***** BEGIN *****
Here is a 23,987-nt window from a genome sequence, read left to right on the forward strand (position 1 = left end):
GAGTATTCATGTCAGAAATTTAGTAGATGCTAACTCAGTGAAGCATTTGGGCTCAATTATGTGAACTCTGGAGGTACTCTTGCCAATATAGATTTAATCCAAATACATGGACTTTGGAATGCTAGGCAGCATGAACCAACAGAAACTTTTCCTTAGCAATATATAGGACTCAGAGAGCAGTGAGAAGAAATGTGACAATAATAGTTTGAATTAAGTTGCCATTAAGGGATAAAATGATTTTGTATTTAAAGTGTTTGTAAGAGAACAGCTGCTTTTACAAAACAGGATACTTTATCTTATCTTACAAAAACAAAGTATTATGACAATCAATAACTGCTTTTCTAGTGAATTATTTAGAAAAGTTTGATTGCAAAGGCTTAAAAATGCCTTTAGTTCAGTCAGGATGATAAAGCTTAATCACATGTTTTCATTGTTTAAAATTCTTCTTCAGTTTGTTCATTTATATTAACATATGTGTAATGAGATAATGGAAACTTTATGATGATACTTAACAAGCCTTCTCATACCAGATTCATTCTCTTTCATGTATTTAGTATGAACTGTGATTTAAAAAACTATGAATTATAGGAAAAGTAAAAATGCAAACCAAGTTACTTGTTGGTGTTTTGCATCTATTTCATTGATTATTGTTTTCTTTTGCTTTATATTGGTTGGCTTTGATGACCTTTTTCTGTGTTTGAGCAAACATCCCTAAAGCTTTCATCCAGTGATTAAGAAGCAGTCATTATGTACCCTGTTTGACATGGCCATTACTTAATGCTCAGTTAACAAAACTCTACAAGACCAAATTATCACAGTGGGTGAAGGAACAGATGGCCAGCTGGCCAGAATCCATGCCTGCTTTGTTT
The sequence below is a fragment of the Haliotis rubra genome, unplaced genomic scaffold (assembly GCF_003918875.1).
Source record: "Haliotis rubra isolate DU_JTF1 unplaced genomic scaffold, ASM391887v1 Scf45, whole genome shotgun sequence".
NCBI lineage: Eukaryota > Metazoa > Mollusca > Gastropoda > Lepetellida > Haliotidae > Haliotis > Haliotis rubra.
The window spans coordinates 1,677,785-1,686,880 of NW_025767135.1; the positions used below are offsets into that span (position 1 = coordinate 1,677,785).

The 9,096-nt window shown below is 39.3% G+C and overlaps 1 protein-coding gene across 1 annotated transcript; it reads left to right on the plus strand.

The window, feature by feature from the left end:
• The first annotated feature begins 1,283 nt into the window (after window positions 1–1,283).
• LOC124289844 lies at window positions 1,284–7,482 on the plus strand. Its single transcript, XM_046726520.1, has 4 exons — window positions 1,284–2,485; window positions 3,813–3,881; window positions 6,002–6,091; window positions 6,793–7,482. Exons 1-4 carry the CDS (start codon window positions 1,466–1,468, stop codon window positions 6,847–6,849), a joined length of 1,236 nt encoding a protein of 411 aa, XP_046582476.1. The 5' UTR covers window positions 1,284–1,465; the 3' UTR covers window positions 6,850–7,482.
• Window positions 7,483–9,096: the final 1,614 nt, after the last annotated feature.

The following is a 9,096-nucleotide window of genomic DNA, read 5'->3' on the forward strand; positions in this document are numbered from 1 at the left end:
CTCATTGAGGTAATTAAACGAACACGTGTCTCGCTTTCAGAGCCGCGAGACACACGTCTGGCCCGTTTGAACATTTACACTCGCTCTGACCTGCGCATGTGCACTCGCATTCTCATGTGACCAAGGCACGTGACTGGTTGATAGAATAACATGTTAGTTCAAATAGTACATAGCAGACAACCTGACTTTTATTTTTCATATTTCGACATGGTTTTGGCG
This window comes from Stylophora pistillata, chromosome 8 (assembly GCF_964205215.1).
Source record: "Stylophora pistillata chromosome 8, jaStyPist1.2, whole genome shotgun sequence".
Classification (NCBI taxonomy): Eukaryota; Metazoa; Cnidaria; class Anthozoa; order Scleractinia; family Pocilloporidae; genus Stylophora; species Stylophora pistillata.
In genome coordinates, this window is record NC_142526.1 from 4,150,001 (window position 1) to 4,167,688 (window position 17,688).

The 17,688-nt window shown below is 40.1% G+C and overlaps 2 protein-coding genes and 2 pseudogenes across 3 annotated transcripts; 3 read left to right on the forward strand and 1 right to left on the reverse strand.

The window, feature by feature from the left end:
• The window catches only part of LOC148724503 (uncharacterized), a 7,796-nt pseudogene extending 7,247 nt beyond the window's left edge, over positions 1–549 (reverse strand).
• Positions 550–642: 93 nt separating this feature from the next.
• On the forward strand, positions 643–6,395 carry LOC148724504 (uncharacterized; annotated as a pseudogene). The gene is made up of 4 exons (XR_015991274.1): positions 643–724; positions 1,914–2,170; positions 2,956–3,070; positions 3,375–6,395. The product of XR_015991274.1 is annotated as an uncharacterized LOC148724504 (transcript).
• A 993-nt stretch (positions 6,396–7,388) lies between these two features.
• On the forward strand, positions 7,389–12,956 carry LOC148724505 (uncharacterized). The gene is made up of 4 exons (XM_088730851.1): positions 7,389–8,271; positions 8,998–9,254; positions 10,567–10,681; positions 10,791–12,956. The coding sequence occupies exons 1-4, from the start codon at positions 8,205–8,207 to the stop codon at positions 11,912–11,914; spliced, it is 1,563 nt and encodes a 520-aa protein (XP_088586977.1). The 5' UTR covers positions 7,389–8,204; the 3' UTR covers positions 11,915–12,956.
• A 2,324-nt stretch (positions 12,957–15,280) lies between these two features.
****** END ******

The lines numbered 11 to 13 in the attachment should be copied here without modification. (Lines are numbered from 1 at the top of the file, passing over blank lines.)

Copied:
• Window positions 7,483–9,096: the final 1,614 nt, after the last annotated feature.

The following is a 9,096-nucleotide window of genomic DNA, read 5'->3' on the forward strand; positions in this document are numbered from 1 at the left end:
CTCATTGAGGTAATTAAACGAACACGTGTCTCGCTTTCAGAGCCGCGAGACACACGTCTGGCCCGTTTGAACATTTACACTCGCTCTGACCTGCGCATGTGCACTCGCATTCTCATGTGACCAAGGCACGTGACTGGTTGATAGAATAACATGTTAGTTCAAATAGTACATAGCAGACAACCTGACTTTTATTTTTCATATTTCGACATGGTTTTGGCG